PHILIP DOSSICK

Peaches and Plumbs Booksellers

Apologia Pro Vita Sua

cover.png
cover.png

Apologia Pro Vita Sua

6.99

"False ideas may be refuted by argument, but by true ideas alone are they expelled. I will vanquish," Newman promised, "not my accuser, but my judges..."

Of all the spiritual odysseys that dominate the literature of nineteenth-century England, Newman's Apologia Pro Vita Sua is universally acknowledged as one of the finest as it explores the depths and nature of Christianity with flowing prose and a conversational style that has ensured its status as a classic.

In recounting his tortured spiritual journey from evangelical Calvinism to Roman Catholicism, Newman produced an account of a personal crisis of faith comparable to St Augustine's Confessions.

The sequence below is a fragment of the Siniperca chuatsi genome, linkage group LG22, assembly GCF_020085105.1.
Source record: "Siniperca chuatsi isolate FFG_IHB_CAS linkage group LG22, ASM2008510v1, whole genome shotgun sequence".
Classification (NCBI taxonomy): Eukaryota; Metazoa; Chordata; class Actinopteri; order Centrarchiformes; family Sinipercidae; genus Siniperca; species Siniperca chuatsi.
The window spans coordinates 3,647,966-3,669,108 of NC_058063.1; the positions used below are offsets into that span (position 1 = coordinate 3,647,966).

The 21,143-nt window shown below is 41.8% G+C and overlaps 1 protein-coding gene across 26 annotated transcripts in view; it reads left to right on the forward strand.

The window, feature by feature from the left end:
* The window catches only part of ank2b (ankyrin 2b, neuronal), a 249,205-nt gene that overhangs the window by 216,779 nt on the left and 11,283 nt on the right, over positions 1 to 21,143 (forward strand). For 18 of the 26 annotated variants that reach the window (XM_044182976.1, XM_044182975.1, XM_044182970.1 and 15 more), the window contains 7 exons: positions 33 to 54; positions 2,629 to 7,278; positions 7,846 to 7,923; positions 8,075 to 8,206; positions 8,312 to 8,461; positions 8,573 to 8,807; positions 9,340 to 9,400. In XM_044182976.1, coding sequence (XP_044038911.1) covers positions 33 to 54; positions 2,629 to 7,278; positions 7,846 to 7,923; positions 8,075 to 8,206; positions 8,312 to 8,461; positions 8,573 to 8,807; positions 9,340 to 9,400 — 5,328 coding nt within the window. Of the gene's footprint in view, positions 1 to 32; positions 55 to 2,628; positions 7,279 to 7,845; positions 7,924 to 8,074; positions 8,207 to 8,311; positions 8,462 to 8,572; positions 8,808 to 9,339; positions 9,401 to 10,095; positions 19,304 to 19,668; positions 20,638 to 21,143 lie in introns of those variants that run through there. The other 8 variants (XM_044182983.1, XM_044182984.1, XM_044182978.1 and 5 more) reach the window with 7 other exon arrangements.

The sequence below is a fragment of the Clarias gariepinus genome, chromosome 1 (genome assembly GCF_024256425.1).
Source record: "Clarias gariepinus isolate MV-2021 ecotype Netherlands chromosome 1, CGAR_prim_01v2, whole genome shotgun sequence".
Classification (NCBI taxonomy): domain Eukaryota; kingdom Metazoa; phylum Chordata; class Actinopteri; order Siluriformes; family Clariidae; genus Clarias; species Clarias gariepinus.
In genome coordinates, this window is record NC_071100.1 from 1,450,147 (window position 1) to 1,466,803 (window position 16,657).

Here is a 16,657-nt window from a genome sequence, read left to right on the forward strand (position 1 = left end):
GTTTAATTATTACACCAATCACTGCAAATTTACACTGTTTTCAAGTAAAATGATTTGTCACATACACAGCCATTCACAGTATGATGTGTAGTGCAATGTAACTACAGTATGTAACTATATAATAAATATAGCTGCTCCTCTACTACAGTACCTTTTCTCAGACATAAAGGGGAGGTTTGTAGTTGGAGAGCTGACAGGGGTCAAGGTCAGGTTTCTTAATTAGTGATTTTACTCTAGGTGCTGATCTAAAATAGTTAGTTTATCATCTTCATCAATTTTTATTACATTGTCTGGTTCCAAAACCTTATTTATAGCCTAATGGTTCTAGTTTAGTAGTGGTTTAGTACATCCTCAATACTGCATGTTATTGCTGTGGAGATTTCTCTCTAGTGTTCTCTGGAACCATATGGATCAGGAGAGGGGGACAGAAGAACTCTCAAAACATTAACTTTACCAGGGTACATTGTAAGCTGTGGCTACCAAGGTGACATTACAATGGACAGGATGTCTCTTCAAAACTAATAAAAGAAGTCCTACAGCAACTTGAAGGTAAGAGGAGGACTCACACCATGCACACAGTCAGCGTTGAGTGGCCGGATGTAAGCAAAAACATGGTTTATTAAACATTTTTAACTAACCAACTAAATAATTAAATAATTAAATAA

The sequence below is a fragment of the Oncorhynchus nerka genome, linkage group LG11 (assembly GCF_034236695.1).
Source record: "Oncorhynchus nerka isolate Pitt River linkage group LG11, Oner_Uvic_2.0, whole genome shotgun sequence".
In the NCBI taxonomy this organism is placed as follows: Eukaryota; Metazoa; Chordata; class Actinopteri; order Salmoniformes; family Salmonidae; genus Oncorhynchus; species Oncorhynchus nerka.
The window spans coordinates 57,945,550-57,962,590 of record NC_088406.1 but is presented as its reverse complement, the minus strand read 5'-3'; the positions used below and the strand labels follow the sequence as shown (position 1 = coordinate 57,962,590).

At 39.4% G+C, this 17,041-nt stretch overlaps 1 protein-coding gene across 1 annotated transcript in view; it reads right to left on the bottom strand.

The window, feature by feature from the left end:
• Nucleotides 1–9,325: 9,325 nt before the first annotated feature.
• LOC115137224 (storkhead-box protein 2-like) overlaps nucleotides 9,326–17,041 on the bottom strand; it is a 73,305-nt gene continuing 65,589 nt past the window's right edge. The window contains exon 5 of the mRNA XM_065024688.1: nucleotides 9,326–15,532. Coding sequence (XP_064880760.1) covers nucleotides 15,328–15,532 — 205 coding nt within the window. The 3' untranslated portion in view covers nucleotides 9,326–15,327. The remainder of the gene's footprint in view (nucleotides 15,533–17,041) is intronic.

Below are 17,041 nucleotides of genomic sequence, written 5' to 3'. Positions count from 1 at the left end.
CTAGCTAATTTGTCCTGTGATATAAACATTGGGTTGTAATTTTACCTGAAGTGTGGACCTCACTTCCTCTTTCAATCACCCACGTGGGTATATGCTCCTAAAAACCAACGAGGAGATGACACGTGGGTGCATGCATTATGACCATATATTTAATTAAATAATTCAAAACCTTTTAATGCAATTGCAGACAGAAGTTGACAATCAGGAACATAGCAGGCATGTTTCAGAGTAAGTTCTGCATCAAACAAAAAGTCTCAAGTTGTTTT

Cardinal John Henry Newman stunned the Anglican community in 1843, when he left his position as vicar of St. Mary's, Oxford, to join the Roman Catholic Church.

Perhaps no one took greater offense than Protestant clergyman Charles Kingsley, whose scathing attacks against Newman's faith and honor inspired this brilliant response.

The Apologia not only established the stylistic contours for much modern autobiography, it also carefully depicted Newman as a truly pious man whose thankless quest for truth inevitably led him into the embrace of the Holy and Apostolic Roman Catholic Church.


JOHN HENRY NEWMAN (1801–1890) was an Anglican priest, poet and theologian and later a Catholic cardinal, who was an important figure in the religious history of England in the 19th century. In 1845 Newman, officially left the Church of England and his teaching post at Oxford University and was received into the Catholic Church. In 1879, he was installed as a cardinal by Pope Leo XIII. Newman was also a literary figure of note: his major writings including his autobiography Apologia Pro Vita Sua, the Grammar of Assent and the poem The Dream of Gerontius.

“No autobiography in the English language has been more read; to the nineteenth century it bears a relation not less characteristic than Boswell’s ‘Johnson’ to the eighteenth.”

-Rev. Wm. Barry, D.D.

 

 

Add To Cart